As a somewhat introverted person, my different roles sometimes feel like parallel lives. I’m a father, a son, a husband. A web producer, geek, proud member of the PTA. I’m a gay man, a political moderate (not easy!) and have my level 2 Reiki certification.
But perhaps my most solitary, private role is reader. Absorbed in a book, I have a completely vivid, sort of secret life going on.
Often this is a pleasant diversion. Wacky, rafish troubles with a British accent (Nick Hornby), or hyperreal, slow motion life, brainier than mine (Joan Didion or Ian McEwan). Girl or Boy trouble (too many to count), the occasional mystery.
Then there are the once-in-a-lifetime reads. I loved the weeks in 2009 I spent as a Golden Retriever, thanks to Garth Stein’s remarkable The Art of Racing in the Rain, sent to me—I swear this is true—by someone I’d never met who liked the dog photos on my website.
Towards the end of 2015 I had a experience rare in my reading life. I was derailed by a book. It was the third novel in Jane Smiley’s Hundred Years trilogy, The Golden Age. You can’t start there, Some Luck and Early Warning are the first two books. Each chapter is set in one year, starting in 1920. Smiley’s a vivid, powerful writer. Her prose is plain, but reverberates deeply. I liked the books, tracing a family branching out from an immigrant farming life, toward the coasts, into the nooks and crannies of American life. There were dark bits, heartfelt. Humor. Life trauma.
But then the last chapters, from the present into 2019, get so dark I’d have to describe them as apocalyptic. I wish I could say I just didn’t enjoy it. If they hadn’t been believable, or rooted in truth… but instead I found myself absolutely hating being in this (novel’s) world, but afraid that she might be right.
Don’t get me wrong. I love sad books, hard books, a good catharsis. “Three hanky” is a compliment. But the last of Smiley’s trilogy shook me, chilled me. Is it too late for planet earth? Do our children have only hardship ahead? I can’t claim this is her thesis, but it’s the space her books left me in. I despaired for the life my kids might have.
Perhaps you’re thinking, “he only now realizes how bad things are?” But I think I’m pretty clear headed about our troubles. There is so much that needs to be healed. I just require some measure of hope for redemption to keep myself going.
Anyway, the rest of my life went on, 2015 turned to 2016, but my reading life was in a dark shadow. I didn’t read much, and didn’t enjoy what I did read. The Portable Veblen, which I could tell was a funny book (and I’m sure the best romantic drama involving a squirrel and mental illness ever written), left me flat. I had to abandon a Kate Atkinson book. At least in my literature life, things were dire.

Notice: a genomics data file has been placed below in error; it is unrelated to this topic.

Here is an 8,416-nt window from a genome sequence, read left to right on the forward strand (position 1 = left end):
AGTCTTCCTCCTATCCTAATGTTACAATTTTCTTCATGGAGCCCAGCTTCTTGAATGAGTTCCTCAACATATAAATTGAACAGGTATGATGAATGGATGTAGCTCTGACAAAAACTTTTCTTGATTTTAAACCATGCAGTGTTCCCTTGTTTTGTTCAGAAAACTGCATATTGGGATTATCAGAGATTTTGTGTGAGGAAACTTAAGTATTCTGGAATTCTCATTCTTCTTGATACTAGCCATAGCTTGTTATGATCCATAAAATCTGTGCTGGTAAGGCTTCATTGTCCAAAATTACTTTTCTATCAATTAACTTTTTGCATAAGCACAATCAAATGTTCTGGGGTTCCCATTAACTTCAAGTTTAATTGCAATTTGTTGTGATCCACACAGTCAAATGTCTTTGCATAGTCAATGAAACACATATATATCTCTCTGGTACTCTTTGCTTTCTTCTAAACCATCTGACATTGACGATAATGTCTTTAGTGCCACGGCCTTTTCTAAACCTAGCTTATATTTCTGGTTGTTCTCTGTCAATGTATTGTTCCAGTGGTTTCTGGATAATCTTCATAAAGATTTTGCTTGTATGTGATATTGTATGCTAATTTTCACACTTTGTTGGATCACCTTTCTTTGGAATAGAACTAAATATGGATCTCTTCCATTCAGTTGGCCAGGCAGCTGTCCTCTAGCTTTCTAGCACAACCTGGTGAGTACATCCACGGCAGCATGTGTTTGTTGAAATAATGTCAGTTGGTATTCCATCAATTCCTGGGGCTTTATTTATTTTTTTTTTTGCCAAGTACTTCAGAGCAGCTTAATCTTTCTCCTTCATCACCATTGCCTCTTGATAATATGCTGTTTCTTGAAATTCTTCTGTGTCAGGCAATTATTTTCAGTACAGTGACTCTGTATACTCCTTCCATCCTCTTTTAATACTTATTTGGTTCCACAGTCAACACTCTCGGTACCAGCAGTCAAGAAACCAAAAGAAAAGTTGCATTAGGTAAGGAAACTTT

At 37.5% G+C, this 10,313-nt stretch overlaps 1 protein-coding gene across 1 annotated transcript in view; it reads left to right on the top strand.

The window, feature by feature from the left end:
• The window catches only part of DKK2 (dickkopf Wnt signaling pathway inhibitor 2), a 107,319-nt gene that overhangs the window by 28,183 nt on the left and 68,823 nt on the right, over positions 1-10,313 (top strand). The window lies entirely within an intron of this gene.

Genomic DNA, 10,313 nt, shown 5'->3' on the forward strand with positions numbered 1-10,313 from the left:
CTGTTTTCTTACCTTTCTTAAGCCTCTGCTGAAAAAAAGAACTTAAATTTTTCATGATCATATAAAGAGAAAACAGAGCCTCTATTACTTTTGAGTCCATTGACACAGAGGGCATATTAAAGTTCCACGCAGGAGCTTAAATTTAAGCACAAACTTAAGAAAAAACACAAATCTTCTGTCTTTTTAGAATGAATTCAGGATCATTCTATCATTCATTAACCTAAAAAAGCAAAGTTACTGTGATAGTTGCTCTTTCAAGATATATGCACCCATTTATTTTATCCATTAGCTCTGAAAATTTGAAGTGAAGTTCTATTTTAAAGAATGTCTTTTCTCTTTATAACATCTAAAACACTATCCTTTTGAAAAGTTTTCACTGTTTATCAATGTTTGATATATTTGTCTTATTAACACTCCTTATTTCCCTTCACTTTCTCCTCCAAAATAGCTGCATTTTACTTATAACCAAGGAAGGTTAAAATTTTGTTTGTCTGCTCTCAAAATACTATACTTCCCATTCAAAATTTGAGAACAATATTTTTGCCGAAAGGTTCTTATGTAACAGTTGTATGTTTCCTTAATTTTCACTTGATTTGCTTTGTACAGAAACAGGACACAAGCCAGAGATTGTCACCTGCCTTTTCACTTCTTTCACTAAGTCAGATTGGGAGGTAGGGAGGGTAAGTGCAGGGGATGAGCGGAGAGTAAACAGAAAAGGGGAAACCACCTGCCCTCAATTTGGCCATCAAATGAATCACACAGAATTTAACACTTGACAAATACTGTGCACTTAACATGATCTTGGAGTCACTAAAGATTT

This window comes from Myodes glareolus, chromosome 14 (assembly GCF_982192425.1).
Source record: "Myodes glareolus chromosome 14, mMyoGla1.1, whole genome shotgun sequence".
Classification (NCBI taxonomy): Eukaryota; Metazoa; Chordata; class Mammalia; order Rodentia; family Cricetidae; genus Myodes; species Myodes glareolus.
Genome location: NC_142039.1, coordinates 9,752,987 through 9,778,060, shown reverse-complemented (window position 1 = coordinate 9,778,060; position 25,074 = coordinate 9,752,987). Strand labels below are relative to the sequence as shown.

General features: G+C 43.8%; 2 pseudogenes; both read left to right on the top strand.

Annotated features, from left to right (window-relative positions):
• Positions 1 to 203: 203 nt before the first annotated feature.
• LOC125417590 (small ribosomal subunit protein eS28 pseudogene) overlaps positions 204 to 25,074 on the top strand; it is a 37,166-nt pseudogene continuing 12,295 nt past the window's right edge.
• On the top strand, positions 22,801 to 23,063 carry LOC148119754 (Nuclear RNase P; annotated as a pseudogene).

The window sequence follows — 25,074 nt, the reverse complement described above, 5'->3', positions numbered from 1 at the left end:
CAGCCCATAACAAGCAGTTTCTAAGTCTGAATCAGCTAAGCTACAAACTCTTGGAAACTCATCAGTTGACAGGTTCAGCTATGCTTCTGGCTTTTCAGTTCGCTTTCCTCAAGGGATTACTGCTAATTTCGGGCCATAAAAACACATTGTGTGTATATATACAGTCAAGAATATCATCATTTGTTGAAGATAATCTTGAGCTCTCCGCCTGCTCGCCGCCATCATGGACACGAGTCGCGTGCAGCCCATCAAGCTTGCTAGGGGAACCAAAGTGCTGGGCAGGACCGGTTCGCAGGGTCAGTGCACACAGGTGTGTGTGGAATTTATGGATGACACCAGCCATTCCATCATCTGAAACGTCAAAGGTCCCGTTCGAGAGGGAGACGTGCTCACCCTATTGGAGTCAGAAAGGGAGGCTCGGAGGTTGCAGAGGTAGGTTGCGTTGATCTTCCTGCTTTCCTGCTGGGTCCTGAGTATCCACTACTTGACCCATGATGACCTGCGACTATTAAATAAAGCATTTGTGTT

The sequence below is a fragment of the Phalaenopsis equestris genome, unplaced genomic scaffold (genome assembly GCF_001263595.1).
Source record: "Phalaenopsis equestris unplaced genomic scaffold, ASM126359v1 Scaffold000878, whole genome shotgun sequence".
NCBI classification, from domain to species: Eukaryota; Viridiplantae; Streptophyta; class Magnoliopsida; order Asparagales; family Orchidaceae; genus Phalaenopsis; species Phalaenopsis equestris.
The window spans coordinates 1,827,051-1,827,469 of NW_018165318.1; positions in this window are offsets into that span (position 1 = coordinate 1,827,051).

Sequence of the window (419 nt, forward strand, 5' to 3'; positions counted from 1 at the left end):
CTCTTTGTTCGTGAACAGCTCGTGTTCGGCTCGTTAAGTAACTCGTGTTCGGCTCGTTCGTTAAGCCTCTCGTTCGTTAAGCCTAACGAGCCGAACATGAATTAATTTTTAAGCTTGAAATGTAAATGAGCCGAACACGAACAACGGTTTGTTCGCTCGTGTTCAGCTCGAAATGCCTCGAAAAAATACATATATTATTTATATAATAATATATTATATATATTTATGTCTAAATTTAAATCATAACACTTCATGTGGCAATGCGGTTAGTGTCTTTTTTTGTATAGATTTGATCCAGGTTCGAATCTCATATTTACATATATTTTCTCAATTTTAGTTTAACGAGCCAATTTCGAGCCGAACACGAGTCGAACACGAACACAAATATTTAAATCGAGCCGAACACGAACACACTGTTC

Dire enough that last week I decided to try Paul Kalanithi’s When Breath Becomes Air. It got a great review in the New York Times, but since becoming a dad I’ve pretty strenuously avoided some topics. Parents dying and leaving behind young children is at the top of the list. It’s my absolute worst fear.
But there’s something about this neurosurgeon’s losing battle with cancer that is a joy to read. Kalanithi grabbed me from the first paragraph, his writing so alive and surprising. What makes life worth living, he asks himself, as he unsparingly reviews his many years of future-oriented work. He had a 40 year plan (and no doubt could have done amazing things with it).
Yet when his initial treatment begins working and there’s some hope for a return to his old life, the unknown is worse than more-certain death. Perhaps you have to have faced a lifethreatening disease to recognize that the prospect of an uncertain cure can be weirder and worse than no hope at all. “The monolithic uncertainty of my future was deadening,” he writes. If he had a month, he’d know what to do with it, what his priorities would be. He’d also know what he wanted to do if he had a year, or 10. But in each scenario they’d be different. If you can’t know, how can you decide what’s most important?
Of course, the truth is that none of us can know how much time we have. We have to get up in the morning and move forward anyway, even if the worst may be true. Despite the tragic center of the book, it has a quiet, thoughtful intelligence and bravery that warmed me with hope. It’s no spoiler to say Paul didn’t get his 40 year career. But I was touched and heartened by his journey. The time he has he makes remarkable use of. It was a 3 hankie book, and it lifted my funk.
We’re a species who need meaning, and I for one am grateful for those who dive for it. As long as there are books like this one, I want to be here to read them.